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Arnold Schwarzenegger goes to Mexico after Mexican-American vote, cheap labor

The day after the (U.S.) midterm election, California governor Arnold Schwarzenegger flew to Mexico to discuss topics such as immigration. The article by Kate Folmar of the MediaNews Sacramento Bureau is a strange beast, at times mocking the governator, using inappropriate language (Arnold's "post-election high"; his trip to China was a "tonic for his special election hangover", etc.), spouting talking points, and offering innuendo. The impression I'm left with is that we're living inside a corporatist nightmare and that Arnold is just a tool of business interests. He works for them and not for the bulk of California citizens. Whether intentional or not, it's probably well-deserved. A related AP report by Laura Kurtzman ("Schwarzenegger says Washington 'stuck'") has some additional details on the jaunt.

Arnie will meet with both Vicente Fox and Felipe Calderon. First lady/real governor Maria Shriver will - "[a]s is her wont" - be delivering humanitarian aid to Chiapas. (No meeting with Subcomandante Marcos is apparently planned; outreach only goes so far). The AP report has Arnold sounding very Bush-like:
"I think this is good that we have new blood coming to Washington, that we have new people with new ideas coming to Washington... because Washington was stuck."
He lauds bipartisanship, and also speaks out against the border fence (the AP lies and calls it a "wall") [UPDATE: See below]. And, he supported again Bush's "guest" worker scheme. He also presents himself as a model of how Republicans could govern by reaching across the aisle. Of course, in his case he's reaching across the aisle to people like Antonio Villaraigosa and Fabian Nunez, two people who have questionable allegiance to this country. As an example of how bad this meme is, Insty promoted it here, and Pajamas Media promoted it at the page that links to. Returning to the MediaNews report:
The governor is traveling with more than 60 business delegates, representing agriculture, entertainment, banking and tourism concerns -- several of which have made generous donations to the governor and his political causes.
Needless to say, the ag interests are strongly interested in cheap labor, and the banking interests are probably interested in helping illegal aliens send money home. In fact, the AP article says, he was "traveling with California farmers who were unable to harvest their crops because of a lack of workers". (Whether one of those is Luawanna Hallstrom is not known.)

Meanwhile, here in what is still apparently our country, frequent quote source Jack Pitney of Claremont McKenna says:
"I think Schwarzenegger is thinking long-term... The Republican Party can't survive forever without a substantial share of the Latino vote."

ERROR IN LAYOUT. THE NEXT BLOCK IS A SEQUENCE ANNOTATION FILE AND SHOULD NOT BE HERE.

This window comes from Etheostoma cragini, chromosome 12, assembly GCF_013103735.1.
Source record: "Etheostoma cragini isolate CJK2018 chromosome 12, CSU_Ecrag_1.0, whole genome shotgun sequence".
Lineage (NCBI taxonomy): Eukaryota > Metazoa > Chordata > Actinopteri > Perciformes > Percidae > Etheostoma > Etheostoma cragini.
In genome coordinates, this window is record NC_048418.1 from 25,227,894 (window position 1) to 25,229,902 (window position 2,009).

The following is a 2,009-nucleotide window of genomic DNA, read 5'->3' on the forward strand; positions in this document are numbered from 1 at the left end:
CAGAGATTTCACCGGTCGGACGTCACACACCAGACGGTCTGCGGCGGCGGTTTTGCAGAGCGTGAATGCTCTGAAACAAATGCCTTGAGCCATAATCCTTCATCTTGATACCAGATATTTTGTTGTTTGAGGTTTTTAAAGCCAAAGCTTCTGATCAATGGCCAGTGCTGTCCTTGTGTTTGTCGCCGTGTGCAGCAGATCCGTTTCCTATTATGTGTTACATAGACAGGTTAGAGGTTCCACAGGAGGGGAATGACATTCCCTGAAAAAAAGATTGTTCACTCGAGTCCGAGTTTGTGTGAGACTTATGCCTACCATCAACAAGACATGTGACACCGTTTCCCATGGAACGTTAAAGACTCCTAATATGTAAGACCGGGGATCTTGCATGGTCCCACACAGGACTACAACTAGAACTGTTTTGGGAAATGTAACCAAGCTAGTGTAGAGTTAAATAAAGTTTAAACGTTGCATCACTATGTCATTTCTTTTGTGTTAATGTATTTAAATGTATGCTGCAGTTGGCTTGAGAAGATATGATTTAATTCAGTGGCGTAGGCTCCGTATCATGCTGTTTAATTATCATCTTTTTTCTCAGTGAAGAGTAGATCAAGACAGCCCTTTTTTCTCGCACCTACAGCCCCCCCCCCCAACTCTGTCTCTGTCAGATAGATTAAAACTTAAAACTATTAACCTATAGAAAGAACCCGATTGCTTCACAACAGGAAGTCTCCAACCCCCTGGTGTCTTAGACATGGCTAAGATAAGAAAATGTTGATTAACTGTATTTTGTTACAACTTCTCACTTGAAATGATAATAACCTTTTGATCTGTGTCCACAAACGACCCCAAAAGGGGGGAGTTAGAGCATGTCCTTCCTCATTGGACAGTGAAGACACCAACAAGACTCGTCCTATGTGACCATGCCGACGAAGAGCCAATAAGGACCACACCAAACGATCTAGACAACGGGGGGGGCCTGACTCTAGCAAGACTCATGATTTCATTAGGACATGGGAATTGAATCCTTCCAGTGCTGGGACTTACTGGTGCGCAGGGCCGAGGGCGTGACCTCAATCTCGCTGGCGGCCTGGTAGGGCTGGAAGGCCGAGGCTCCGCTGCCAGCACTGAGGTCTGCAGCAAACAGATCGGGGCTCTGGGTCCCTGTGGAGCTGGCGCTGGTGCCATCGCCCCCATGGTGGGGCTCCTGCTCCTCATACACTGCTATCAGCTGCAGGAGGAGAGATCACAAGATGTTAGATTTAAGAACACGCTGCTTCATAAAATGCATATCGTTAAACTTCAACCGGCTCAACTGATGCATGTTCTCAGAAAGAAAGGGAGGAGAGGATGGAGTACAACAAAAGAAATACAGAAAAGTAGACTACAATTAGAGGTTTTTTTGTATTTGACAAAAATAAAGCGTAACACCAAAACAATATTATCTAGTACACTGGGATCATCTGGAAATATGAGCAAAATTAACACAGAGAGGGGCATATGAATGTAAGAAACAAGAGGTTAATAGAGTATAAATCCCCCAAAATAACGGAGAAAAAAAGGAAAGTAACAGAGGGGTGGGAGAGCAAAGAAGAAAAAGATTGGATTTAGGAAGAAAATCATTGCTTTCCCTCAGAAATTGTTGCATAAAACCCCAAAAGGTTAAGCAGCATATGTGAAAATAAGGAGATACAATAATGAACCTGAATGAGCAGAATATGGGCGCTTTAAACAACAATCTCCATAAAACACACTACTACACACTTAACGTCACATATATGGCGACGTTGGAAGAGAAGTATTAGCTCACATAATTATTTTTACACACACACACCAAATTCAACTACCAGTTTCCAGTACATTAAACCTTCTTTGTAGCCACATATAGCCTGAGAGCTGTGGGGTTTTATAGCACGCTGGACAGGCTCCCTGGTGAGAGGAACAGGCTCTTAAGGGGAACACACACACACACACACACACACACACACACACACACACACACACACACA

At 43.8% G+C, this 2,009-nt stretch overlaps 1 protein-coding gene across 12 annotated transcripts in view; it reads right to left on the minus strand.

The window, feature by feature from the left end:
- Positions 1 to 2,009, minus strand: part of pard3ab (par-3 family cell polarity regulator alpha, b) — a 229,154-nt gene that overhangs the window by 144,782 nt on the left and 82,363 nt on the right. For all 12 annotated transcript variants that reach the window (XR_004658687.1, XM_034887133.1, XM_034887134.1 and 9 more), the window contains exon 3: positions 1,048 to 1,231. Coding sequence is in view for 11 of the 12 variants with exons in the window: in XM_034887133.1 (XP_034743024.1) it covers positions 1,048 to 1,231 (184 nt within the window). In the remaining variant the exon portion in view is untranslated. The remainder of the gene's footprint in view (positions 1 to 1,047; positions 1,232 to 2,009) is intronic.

While most Latinos in California are Mexican-American, one wonders whether going to Mexico is the best way to reach out to Puerto Ricans or Argentinians. And one wonders whether it's good to reach out to a specific ethnic group by going to the country from which they or their ancestors came. Doesn't that discourage assimilation? Doesn't that encourage them to maintain ties to the "old country" rather than becoming 100% Americans? Why, Arnold even recognized the proximity of Mexico as an impediment to assimilation, and that's stated in the article. Maybe one side of Arnold knows something that the other side doesn't.

We're also informed that, according to the William C. Velasquez Institute, Arnie got 41.5% of the Latino vote, and this was apparently a high for a Republican.

Then, we get some interesting innuendo I wasn't aware of:
Schwarzenegger trade missions tend to be elaborate spectacles that rack up serious expenses. Unseen donors underwrite travel for the governor and his staff through the tax-exempt California Protocol Foundation, run under the auspices of the California Chamber of Commerce. Delegates pay their own way. And the state covers some minor costs.

The protocol foundation arrangement aggravates campaign finance watchdogs who see it as a covert way for donors to court favor.

Chamber of Commerce head Allan Zaremberg says the governor is not influenced. And he doesn't know who is giving. Donors "have an expectation of confidentiality when they contribute," he said.

The protocol foundation's 2005 tax returns show that it spent more than $1.2 million to "lessen the burden of government" in promoting "California as a place to do business." That number probably reflects costs of last year's mission to China, plus some expenses from a similar mission to Japan in late 2004.
UPDATE: Arnold himself called it a wall, and he's not opposed to it, he just thinks it's incomplete:
"Approving a law to build a wall between the United States and Mexico is an incomplete way to solve the problem... That´s why a guest-worker program must be functioning at the same time."

California · Fri, 11/10/2006 - 04:59 · Importance: 1

Fri, 11/10/2006 - 07:54

I'd like to let you know about a new, nonpartisan public database of money and votes in California that was recently launched, MAPLight.org.

For example, one could easily access the following information:

The crop production industry contributed $1,207,876 to members of the 2003-2004 California legislature (http://www.maplight.org/maplight/map/ca/2003/interest/browse/Agriculture).

To learn more about this new resource, visit http://www.maplight.org

C. Powers, Research Intern, MAPLight.org